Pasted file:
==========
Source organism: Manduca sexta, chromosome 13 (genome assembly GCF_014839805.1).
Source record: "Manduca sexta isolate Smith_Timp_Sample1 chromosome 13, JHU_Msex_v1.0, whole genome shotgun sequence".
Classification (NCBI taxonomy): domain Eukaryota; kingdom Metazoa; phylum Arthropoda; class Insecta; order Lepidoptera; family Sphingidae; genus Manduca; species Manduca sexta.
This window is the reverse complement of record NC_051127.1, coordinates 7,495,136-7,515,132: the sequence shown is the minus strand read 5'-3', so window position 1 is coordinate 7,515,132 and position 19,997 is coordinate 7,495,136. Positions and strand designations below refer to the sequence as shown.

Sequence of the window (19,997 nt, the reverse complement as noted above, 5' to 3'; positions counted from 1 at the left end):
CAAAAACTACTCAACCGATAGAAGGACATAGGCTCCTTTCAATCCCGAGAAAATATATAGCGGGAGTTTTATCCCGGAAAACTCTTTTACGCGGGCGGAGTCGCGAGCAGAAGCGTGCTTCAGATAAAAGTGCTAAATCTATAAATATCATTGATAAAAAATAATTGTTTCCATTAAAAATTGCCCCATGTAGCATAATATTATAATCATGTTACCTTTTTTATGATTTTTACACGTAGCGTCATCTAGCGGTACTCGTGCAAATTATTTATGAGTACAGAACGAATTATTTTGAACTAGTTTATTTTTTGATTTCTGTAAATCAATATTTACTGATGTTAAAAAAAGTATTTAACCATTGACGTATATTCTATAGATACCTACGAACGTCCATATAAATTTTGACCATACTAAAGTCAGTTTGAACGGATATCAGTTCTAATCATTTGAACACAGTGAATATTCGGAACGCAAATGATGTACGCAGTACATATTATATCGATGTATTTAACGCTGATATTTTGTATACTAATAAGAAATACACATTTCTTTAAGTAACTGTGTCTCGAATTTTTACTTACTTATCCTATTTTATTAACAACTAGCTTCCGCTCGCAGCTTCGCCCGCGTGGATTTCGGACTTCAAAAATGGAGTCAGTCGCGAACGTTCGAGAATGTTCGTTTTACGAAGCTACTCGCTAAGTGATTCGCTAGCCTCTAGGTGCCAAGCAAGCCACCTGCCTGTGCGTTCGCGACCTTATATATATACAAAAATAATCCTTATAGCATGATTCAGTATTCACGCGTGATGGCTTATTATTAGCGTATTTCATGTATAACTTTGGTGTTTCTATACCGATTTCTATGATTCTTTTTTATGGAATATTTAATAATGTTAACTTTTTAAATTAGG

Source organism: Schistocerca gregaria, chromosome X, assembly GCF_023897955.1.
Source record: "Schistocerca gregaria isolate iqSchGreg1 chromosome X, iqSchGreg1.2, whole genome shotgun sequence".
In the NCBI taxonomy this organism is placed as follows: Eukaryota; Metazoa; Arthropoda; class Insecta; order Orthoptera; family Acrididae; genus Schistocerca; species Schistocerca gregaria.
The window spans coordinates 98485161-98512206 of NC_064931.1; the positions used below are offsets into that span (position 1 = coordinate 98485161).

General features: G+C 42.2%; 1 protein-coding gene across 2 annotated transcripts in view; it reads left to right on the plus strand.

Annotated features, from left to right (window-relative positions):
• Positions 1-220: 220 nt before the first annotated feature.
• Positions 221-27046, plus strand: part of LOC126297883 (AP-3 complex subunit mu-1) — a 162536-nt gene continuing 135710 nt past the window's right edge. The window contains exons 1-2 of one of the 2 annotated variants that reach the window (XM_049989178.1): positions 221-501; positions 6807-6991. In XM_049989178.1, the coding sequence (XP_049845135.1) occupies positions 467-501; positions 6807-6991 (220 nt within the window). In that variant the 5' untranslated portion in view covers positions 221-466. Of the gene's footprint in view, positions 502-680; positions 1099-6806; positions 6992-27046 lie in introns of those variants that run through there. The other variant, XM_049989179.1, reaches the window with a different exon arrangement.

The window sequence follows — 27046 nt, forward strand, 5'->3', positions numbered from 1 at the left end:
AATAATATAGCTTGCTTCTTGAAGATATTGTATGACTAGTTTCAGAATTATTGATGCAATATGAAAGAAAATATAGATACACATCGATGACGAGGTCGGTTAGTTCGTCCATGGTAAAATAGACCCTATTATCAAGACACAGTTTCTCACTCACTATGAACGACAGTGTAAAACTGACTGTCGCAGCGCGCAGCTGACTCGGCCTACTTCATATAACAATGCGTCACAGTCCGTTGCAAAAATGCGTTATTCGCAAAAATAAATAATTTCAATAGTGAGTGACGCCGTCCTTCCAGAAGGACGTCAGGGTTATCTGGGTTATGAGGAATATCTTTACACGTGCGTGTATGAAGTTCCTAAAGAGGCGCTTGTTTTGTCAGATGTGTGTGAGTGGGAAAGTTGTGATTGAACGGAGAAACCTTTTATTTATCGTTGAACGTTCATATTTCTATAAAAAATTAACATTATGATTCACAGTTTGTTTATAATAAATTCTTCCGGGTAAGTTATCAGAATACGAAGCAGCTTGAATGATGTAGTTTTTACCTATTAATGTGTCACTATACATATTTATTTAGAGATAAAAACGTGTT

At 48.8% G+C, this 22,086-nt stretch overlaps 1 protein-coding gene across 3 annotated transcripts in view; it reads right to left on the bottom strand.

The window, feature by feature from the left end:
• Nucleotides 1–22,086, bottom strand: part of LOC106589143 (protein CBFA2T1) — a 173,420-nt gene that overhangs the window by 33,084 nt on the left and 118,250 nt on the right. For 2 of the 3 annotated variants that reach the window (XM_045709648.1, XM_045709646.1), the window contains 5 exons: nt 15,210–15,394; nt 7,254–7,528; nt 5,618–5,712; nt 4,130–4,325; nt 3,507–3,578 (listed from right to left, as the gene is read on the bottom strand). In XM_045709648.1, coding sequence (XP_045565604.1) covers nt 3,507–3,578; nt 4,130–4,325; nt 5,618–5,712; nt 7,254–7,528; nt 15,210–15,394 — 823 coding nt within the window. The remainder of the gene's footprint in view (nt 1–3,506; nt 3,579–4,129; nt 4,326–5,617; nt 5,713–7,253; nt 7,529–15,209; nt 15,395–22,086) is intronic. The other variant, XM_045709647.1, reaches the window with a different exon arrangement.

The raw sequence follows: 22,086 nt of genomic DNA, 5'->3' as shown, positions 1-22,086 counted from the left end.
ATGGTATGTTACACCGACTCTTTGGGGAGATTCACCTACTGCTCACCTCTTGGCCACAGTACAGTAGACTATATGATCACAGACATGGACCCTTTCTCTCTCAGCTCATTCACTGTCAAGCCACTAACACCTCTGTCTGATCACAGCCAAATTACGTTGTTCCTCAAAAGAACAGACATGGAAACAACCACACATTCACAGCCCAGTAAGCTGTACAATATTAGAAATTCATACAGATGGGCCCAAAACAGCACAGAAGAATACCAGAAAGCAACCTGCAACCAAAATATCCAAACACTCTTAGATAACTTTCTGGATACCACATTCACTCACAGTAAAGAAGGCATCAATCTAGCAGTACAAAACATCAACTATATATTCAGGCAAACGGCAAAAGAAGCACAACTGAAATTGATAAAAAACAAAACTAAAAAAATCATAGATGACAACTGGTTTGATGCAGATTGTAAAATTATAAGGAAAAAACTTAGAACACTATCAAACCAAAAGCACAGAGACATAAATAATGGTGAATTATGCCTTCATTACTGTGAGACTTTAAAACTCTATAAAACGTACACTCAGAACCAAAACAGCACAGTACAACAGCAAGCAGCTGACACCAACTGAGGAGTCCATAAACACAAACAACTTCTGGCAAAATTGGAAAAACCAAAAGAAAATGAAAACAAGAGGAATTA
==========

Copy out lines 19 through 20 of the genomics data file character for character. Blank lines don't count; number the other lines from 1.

• Nucleotides 1–22,086, bottom strand: part of LOC106589143 (protein CBFA2T1) — a 173,420-nt gene that overhangs the window by 33,084 nt on the left and 118,250 nt on the right. For 2 of the 3 annotated variants that reach the window (XM_045709648.1, XM_045709646.1), the window contains 5 exons: nt 15,210–15,394; nt 7,254–7,528; nt 5,618–5,712; nt 4,130–4,325; nt 3,507–3,578 (listed from right to left, as the gene is read on the bottom strand). In XM_045709648.1, coding sequence (XP_045565604.1) covers nt 3,507–3,578; nt 4,130–4,325; nt 5,618–5,712; nt 7,254–7,528; nt 15,210–15,394 — 823 coding nt within the window. The remainder of the gene's footprint in view (nt 1–3,506; nt 3,579–4,129; nt 4,326–5,617; nt 5,713–7,253; nt 7,529–15,209; nt 15,395–22,086) is intronic. The other variant, XM_045709647.1, reaches the window with a different exon arrangement.

The raw sequence follows: 22,086 nt of genomic DNA, 5'->3' as shown, positions 1-22,086 counted from the left end.